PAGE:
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Viability of the Proposed Solution

Introduction
To develop or not to develop the product that is the question. Often, the decision not to
develop a product is financial based on a thorough analysis, it is determined that the
anticipated income from the product cannot support the anticipated cost of development.
However, if a financial analysis indicates that the sales of a new product (when compared to
the cost of development) could potentially produce an acceptable profit, you must ask,
Should the product be developed? But this is not always an easy question to answer.
A designer or engineer has an ethical responsibility to his client, his profession, and to
society. In light of these responsibilities, the designer should consider all potential
consequences, good and bad, resulting from development of a product and then compare the
benefits of product development to potential negative impacts. Do the benefits outweigh the
risks? Is continuing with product development the right thing to do?
The design, manufacture, packaging, distribution, and use of any new product will result in
consequences, both positive and negative. These consequences are far reaching and wide
ranging. For example, will the manufacture and distribution of the product consume
nonrenewable natural resources or produce pollution? How will the development of the
product affect the workers that will help produce, transport, and sell the product? What affect
(intended or not) will the use of the product have on the consumer, the environment, and
society? On the other hand, development of the product may create jobs, use abandoned
facilities or discarded waste materials, and improve the lives of people.
The considerations mentioned above assume that the product is well designed and functions
as intended. However, another important ethical responsibility of the designer is to ensure
that the product is well designed and does not suffer unintended failure. What will happen if
your product does not work as intended or suffers a catastrophic failure? Will the failure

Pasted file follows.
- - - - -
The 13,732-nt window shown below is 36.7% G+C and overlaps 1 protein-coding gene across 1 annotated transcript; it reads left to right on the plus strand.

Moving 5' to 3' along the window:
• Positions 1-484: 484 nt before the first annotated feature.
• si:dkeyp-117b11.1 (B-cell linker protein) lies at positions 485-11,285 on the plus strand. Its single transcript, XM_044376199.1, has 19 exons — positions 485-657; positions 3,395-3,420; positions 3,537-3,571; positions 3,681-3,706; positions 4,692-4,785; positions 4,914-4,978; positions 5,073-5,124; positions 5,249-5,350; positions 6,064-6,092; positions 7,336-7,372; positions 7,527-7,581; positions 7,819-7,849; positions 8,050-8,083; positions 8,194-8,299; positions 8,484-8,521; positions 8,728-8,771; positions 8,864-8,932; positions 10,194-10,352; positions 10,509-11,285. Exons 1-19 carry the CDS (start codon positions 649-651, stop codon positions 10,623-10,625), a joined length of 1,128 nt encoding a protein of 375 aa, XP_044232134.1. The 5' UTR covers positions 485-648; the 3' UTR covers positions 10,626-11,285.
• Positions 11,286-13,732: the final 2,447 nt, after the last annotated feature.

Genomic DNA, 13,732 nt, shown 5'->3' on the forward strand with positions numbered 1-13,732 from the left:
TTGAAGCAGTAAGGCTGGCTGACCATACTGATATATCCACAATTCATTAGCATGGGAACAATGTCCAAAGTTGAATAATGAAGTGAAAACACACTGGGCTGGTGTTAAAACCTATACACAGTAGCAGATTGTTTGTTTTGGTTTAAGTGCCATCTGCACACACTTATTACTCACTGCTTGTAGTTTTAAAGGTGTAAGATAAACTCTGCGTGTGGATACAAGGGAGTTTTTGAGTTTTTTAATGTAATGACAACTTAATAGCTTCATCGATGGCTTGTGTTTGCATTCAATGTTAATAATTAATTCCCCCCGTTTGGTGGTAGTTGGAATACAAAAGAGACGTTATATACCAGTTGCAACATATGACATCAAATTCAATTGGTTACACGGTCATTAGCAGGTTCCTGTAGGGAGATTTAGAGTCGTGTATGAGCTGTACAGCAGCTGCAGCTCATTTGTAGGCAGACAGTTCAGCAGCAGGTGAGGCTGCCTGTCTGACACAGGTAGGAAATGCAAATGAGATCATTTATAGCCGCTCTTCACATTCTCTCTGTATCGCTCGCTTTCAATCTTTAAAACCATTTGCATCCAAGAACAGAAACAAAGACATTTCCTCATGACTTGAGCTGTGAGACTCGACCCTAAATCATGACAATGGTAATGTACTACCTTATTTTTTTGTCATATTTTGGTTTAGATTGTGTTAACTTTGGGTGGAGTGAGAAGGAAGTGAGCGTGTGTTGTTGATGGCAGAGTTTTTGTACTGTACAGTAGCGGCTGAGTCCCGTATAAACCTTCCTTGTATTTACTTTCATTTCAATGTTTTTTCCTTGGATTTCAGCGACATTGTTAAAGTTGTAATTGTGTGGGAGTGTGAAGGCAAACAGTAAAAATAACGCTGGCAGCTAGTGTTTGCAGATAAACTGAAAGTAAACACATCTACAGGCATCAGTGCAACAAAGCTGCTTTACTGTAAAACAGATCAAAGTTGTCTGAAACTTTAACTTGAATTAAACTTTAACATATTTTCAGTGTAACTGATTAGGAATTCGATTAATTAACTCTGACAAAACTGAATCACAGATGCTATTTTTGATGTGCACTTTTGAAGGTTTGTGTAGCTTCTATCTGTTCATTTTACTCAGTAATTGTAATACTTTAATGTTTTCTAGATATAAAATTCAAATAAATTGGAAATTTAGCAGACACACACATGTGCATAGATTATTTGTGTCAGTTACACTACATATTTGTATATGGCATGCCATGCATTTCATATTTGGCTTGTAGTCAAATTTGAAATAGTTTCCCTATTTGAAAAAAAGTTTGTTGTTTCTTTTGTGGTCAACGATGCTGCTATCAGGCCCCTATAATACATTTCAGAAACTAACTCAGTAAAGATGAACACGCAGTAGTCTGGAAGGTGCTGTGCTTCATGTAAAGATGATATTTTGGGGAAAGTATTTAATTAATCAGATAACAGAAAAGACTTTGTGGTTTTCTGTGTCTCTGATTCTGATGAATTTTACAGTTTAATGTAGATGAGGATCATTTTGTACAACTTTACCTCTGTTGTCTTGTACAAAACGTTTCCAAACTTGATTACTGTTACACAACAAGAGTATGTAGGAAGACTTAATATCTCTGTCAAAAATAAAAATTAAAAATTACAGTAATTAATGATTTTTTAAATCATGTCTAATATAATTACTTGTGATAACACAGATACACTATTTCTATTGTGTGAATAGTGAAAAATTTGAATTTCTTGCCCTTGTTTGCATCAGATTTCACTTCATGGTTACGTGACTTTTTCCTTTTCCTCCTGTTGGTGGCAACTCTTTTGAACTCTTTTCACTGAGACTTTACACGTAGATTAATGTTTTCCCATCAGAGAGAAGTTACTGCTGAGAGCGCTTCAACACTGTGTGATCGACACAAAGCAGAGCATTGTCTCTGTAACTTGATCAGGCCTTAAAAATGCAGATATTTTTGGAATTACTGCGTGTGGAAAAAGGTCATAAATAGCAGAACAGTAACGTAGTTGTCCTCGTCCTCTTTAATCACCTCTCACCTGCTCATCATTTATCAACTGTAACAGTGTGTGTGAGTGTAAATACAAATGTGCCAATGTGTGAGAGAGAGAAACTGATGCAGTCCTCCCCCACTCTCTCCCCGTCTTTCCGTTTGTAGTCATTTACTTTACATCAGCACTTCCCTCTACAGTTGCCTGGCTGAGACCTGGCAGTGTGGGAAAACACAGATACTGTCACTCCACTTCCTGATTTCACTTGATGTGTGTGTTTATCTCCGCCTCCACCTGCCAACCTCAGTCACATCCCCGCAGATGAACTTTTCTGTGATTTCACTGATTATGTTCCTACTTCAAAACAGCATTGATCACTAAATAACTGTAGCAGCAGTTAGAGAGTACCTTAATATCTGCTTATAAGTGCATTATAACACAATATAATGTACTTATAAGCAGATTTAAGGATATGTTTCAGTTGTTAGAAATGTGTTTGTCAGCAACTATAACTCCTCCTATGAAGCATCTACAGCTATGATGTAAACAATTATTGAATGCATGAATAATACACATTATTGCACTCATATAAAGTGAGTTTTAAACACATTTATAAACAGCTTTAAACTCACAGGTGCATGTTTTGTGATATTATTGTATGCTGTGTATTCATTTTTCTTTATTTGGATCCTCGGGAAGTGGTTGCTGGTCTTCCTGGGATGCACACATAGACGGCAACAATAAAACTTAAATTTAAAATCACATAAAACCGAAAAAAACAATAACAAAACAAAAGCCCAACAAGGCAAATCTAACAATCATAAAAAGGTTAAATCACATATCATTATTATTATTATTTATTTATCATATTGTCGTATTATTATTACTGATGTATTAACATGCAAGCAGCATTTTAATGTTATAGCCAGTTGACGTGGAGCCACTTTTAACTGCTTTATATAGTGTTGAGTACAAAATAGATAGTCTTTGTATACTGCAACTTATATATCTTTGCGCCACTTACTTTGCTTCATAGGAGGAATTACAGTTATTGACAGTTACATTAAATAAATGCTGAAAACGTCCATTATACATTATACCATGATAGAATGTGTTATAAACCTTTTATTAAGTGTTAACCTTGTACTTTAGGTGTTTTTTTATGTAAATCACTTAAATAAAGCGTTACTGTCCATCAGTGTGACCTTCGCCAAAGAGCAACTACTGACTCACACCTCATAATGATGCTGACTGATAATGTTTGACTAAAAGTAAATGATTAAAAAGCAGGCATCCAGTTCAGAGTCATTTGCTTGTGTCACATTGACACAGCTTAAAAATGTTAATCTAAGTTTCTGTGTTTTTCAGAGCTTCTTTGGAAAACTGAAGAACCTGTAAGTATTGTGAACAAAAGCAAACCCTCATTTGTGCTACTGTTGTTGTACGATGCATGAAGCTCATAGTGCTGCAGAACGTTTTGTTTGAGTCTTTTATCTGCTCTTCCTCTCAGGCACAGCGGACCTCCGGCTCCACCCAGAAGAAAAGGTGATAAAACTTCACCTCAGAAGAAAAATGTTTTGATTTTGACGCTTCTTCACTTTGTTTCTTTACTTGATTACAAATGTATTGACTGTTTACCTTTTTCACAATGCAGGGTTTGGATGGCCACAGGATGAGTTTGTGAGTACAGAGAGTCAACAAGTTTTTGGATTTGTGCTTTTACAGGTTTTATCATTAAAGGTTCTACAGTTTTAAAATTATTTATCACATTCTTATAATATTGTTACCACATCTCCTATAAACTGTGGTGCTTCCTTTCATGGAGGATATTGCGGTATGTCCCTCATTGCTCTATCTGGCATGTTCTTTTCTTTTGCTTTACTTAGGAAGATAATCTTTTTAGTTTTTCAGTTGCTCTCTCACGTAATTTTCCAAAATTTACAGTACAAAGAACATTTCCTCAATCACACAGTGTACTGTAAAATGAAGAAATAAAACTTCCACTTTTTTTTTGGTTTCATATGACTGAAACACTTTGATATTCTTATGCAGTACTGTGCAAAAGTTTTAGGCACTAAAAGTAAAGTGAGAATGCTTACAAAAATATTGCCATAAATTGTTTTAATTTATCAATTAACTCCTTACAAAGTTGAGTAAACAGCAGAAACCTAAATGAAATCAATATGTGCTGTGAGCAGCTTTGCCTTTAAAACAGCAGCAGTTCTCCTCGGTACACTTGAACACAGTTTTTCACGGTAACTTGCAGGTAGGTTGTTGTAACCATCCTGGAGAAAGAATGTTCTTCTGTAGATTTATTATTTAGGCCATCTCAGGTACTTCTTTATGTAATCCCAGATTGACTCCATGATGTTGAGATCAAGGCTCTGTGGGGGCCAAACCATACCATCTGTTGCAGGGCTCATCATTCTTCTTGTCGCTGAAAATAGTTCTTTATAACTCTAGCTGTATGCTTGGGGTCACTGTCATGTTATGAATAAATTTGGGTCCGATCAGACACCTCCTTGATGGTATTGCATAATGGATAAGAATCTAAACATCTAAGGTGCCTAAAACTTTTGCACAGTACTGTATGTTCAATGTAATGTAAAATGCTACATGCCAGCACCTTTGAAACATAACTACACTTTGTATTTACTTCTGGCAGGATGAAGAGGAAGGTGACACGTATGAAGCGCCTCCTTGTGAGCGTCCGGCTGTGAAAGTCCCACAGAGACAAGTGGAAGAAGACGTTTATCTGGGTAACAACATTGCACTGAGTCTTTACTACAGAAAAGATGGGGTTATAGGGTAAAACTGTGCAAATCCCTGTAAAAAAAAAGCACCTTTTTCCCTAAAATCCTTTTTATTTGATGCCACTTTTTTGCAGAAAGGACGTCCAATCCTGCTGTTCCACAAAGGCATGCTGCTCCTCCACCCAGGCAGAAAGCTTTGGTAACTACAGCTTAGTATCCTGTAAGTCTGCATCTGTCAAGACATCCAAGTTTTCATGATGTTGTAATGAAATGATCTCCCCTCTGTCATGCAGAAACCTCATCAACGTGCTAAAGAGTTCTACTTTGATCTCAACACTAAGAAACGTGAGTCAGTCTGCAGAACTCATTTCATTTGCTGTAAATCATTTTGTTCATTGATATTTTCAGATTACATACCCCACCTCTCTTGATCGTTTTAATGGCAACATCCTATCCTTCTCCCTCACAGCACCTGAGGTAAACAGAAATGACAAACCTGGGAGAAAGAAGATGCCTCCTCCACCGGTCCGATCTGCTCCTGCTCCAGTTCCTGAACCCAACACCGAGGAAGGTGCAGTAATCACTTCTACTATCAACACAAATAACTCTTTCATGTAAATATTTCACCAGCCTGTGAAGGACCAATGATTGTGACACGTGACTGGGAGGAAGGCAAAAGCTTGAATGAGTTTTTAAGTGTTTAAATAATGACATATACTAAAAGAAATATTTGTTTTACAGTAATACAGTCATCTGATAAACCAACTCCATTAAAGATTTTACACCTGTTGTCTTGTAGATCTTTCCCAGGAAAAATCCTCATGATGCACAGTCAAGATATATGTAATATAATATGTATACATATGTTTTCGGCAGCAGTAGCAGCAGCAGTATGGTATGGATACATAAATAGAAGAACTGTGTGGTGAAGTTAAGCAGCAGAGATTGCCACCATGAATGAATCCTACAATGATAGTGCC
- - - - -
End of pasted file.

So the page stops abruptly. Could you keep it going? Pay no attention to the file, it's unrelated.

cause harm? It is important that the designer has the knowledge and expertise, or seeks out
people with that knowledge and expertise, to properly design the product in order to minimize
the risks of failure.
In this activity you will consider the consequences of your product design, compare the
positive and negative impacts, and assess the ethical implication of continuing to develop
your product.

Equipment

Engineering notebook
Internet access
Access to trade journals, magazines, newspaper, and other printed material
Product Lifecycle handout (from Lesson 1.1)
Product working drawings

Procedure
Work together as a team to complete the following.
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Engineering Design and Development Component 2 Viability of the Proposed Solution Page 1

1. Revisit the Project Proposal that you created and your design specifications. Consider
the technical expertise and knowledge that is required to properly design your product.
Has your team acquired the math, science, and engineering knowledge necessary to
properly design your product? Have you contacted experts in order to gain the
necessary knowledge or obtain assistance with the parts of the design that your team
is not well equipped to perform? It is impossible to include an exhaustive list of math,
science, and engineering principles that you should incorporate into the design of your
product because each product design will require consideration of different concepts.
The following list is intended only to get you thinking about concepts that you may
need to investigate further.

Loads. How will loads be transferred from the environment to your product, and
how will loads be transferred within your product? Loads will be transferred by
human force. Will the loads be static (unchanging) or dynamic (changing)?
Dynamic How can you calculate the loads? Testing various loads from people
while brushing their teeth. Will the components of your product be able to
withstand the magnitude of these loads? Yes

Materials. Will your choice of materials withstand the test of time? Our product
life is around 3 to 4 months, so we will ensure it is durable enough for that
period and that it is equipped with enough floss. Will the density/weight of the
materials adversely affect your design? The body is the main component and it
will be made of plastic and hollow inside, so weight should not be an issue, but
if it was, the product would just be too heavy for use. Will mechanical properties
of your materials provide sufficient strength, stiffness, and abrasion resistance?
Yes plastic will be stiff and strong enough for the product life. Will the material
be able to withstand repetitive loading without premature failure? Yes as long as